Op Ed: O&G Industry Is an Economic Lifeline

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"Independent oil companies, not big oil, are leading the way in job creation."

It's no news that our economy is struggling. The national unemployment rate has been hovering around 9.1%, which doesn't even include the people who have given up even looking for work. This week, Reuters reported that consumer confidence sank to a two year low in August, the lowest since April of 2009. This week, in the midst of these dismal numbers, President Obama nominated Alan Krueger, a Princeton University expert on unemployment, as his tops job adviser.

Krueger, who will be instrumental in leading President Obama's forthcoming jobs plan, said this about oil and gas taxation during his tenure as assistant secretary and chief economist at the Treasury Department: "policies [such] as a cap-and-trade system or investing in clean technologies are a more effective way to reduce our vulnerability to an oil price shock and promote energy security than are tax subsidies that encourage oil companies to extract more oil from the ground than is economically justified without such subsidies." Please read the IPAA tax structure analysis to learn how revising the historic tax policies for American oil and natural gas production will cost this country.

The need for national economic growth raises the question about which parts of the economy are in fact currently providing growth, and the jobs that go with it. One valuable insight can be found right in one of the widely-followed economic indicators, the Federal Reserve Board's (FRB) monthly index of industrial production.

FACT: Industries directly related to oil and natural gas production have a significant role in the Federal Reserve Board's data – accounting for more than 10% of the overall value of the index.

natural gas supply

The chart compares output by industry for January-July 2005 with January-July 2011, using the FRB's index values. As the chart shows, one of the few bright spots for output growth across industries has been the upstream (exploration and production) oil and natural gas sector. While the overall index has shrunk by 2.3% over the period, all the sectors shown for upstream oil and gas, including crude oil production, natural gas production, extraction of natural gas plant liquids, drilling, and oil and gas field machinery, have shown increases over the period. The index for natural gas production is up more than 20%, while crude oil production is up a lesser two%, but notably reversing a prior decline. Extraction of natural gas liquids rose more than 16%. The increases for drilling services (up more than 16%) and "mining and oil and gas field machinery" (which nearly doubled) further reflect the robust role of oil and natural gas production.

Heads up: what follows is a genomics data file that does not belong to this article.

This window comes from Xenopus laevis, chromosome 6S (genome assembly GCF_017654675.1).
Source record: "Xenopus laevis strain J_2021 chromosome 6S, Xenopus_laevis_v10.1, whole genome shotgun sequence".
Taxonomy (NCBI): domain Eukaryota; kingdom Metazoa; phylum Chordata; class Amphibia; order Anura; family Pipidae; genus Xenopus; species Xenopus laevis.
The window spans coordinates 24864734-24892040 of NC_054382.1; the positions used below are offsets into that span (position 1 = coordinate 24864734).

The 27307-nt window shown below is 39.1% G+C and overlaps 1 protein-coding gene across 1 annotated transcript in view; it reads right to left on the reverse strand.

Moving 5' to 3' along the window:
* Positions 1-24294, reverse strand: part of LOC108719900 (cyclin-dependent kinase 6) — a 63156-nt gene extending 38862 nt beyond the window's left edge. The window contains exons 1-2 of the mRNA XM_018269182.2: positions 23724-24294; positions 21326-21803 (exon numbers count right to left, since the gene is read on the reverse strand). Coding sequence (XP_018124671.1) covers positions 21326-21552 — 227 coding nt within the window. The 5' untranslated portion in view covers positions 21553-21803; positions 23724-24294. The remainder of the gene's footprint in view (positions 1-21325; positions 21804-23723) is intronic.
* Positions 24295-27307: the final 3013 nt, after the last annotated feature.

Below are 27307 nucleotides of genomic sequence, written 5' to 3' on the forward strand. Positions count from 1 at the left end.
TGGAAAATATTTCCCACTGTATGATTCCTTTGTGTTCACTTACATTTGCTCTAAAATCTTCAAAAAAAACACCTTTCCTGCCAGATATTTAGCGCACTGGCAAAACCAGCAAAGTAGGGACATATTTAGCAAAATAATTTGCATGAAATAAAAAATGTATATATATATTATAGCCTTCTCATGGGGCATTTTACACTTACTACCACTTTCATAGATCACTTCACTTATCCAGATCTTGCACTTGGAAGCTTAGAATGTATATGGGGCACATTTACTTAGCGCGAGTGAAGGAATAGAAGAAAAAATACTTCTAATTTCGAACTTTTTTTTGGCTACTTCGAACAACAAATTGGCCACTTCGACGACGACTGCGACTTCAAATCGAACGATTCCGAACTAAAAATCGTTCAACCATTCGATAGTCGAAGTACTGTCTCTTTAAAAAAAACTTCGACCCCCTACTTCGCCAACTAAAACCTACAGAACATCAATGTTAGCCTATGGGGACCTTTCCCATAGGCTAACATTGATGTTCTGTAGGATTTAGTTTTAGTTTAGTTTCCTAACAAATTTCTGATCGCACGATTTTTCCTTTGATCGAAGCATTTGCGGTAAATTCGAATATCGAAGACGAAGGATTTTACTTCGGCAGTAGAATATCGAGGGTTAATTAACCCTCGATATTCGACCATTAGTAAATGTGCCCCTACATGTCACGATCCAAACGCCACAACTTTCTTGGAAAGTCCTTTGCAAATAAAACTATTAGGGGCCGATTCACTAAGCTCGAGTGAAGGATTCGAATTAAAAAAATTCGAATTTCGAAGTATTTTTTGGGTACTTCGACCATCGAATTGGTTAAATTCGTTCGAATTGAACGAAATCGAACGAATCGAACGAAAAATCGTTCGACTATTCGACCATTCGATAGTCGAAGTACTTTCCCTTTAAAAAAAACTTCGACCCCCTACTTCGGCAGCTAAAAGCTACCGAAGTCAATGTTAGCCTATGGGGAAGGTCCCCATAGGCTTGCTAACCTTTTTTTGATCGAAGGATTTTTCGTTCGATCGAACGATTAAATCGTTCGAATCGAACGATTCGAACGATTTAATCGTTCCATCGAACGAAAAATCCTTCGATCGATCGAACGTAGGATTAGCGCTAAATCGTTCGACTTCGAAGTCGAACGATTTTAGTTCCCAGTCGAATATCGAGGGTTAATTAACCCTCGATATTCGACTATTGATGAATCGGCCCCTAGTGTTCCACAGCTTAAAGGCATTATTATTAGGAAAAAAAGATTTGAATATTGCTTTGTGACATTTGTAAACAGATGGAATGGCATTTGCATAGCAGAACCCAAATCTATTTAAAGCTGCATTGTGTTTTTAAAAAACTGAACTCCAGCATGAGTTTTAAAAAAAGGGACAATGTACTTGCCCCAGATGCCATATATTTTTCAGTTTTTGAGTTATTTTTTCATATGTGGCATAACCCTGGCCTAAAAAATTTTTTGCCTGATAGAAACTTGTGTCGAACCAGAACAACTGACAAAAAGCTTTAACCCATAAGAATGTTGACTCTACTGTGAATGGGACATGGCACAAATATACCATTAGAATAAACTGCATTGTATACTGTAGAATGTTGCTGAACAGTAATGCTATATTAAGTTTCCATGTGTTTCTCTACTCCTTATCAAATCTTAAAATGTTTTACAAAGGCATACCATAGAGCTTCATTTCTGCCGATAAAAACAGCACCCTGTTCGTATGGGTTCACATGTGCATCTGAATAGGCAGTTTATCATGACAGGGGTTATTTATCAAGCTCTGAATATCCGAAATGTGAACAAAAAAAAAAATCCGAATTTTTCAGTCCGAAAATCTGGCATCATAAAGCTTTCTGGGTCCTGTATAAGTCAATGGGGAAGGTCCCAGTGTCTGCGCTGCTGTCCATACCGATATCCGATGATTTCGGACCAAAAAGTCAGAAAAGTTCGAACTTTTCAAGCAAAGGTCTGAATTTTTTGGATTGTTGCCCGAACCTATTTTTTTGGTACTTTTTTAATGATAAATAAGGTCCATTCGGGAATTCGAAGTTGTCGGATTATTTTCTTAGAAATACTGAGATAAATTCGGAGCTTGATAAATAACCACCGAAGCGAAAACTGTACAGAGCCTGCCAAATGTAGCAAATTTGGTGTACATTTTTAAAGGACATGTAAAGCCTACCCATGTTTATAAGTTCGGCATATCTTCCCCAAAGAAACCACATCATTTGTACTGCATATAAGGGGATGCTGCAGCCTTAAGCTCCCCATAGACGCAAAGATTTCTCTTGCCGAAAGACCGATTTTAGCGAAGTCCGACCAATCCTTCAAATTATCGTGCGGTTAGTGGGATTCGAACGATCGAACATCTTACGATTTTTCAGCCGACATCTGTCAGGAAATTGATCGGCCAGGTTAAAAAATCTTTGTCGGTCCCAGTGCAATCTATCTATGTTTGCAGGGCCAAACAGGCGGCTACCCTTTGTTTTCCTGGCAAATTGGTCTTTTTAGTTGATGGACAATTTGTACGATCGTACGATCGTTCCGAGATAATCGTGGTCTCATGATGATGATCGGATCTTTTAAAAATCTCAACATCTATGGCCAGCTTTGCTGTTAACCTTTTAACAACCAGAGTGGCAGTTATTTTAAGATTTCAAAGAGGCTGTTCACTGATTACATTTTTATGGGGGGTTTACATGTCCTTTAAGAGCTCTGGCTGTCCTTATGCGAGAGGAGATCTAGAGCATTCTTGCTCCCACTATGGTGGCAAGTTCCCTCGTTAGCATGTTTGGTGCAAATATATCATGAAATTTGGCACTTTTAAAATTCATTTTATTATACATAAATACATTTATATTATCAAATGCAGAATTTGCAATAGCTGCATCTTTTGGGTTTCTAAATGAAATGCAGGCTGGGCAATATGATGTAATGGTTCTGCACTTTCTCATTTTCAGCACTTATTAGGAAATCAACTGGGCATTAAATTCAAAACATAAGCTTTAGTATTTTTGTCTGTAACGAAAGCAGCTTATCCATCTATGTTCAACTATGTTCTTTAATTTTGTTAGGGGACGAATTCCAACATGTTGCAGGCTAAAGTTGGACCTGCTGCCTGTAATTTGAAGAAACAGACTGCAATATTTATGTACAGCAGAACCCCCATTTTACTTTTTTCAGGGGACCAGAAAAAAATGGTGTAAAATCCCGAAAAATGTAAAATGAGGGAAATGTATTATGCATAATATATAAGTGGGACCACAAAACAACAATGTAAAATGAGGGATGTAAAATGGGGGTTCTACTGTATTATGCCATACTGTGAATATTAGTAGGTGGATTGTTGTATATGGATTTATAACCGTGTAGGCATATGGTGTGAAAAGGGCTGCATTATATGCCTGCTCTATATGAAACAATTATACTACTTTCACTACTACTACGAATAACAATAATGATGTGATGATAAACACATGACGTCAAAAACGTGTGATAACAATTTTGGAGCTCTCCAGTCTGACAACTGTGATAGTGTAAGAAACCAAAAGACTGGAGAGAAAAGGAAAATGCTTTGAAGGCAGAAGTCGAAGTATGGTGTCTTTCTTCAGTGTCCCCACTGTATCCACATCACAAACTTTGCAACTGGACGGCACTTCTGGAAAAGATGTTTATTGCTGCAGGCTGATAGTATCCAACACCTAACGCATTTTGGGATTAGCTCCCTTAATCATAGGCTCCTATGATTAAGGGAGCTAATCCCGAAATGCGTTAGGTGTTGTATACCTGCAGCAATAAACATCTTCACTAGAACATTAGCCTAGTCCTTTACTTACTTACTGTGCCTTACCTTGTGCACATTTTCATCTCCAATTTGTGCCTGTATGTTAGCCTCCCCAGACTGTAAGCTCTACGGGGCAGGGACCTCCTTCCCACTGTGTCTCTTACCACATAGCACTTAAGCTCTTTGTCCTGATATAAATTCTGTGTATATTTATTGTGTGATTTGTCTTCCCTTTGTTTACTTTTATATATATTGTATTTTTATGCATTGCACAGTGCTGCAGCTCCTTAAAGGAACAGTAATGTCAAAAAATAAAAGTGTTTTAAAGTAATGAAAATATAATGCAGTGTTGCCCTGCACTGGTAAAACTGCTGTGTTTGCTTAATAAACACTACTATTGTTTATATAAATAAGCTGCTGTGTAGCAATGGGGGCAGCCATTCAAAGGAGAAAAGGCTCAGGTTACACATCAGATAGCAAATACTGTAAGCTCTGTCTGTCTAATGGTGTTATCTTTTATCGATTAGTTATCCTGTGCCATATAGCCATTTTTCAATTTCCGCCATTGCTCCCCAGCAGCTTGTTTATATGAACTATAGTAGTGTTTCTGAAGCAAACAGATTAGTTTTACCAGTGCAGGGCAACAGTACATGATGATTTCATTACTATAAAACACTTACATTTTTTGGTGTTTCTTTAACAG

Three ways the economy can grow is through consumer spending, government spending, and most importantly—job creation. American oil and gas production, with independents taking the lead, holds the key to all three forms of growth. Consumers have been hesitant to spend their money as job opportunities are scarce. However, when jobs are created consistently, consumption is likely to follow. Increased energy production at home increases energy supply, which eases prices at the pump—encouraging consumer spending. American production also creates among the largest revenues by source for the government through royalties and taxes. The data further confirms that the impact of this growth for oil and natural gas, besides delivering a growing source of much-needed energy for our economy (with oil and natural gas accounting for almost two-thirds of our total demand), is leading to vital job and revenue-generating growth in related economic sectors as well. Independents, in particular, are leading the way in this job creation. In fact, according to a recent IHS study, direct, indirect and induced jobs supported by the activity of onshore independents amount to 2.1 million in the upstream and almost 4 million when jobs in the midstream and downstream activities are included. This amounts to over three% of all U.S. jobs.

The economic growth of this sector is clearly a story of the value provided by the independent oil and natural gas industry, as it plays a major role in American oil and gas production. Independents producers operate in more than 32 states, account for 94% of wells drilled, and produce 65% of U.S. natural gas and 45% of U.S. oil.

Policymakers like Alan Krueger must acknowledge the wide array of value created by oil and natural gas producers in the midst of this turbulent economy. U.S. energy production unlocks needed energy reserves, creates jobs for Americans, boosts federal and state government coffers, and increases our nation's energy security. An energy policy which promotes American energy production through the activities of independents will undoubtedly add major growth to the economy. American producers are the real jobs experts and they have the ability to steer our economy out of the threatening recession.

Notes on the data: The FRB breaks out their data into about two dozen major industry groups, which are illustrated in the chart. We have also added the sub-series related to upstream oil and gas: crude oil production, natural gas production, extraction of natural gas liquids, oil field machinery, and drilling of oil and gas wells. Because oil and gas is such a large part of mining, we have included "mining except oil and gas" rather than the index for the whole mining sector in order to avoid significant double-counting.

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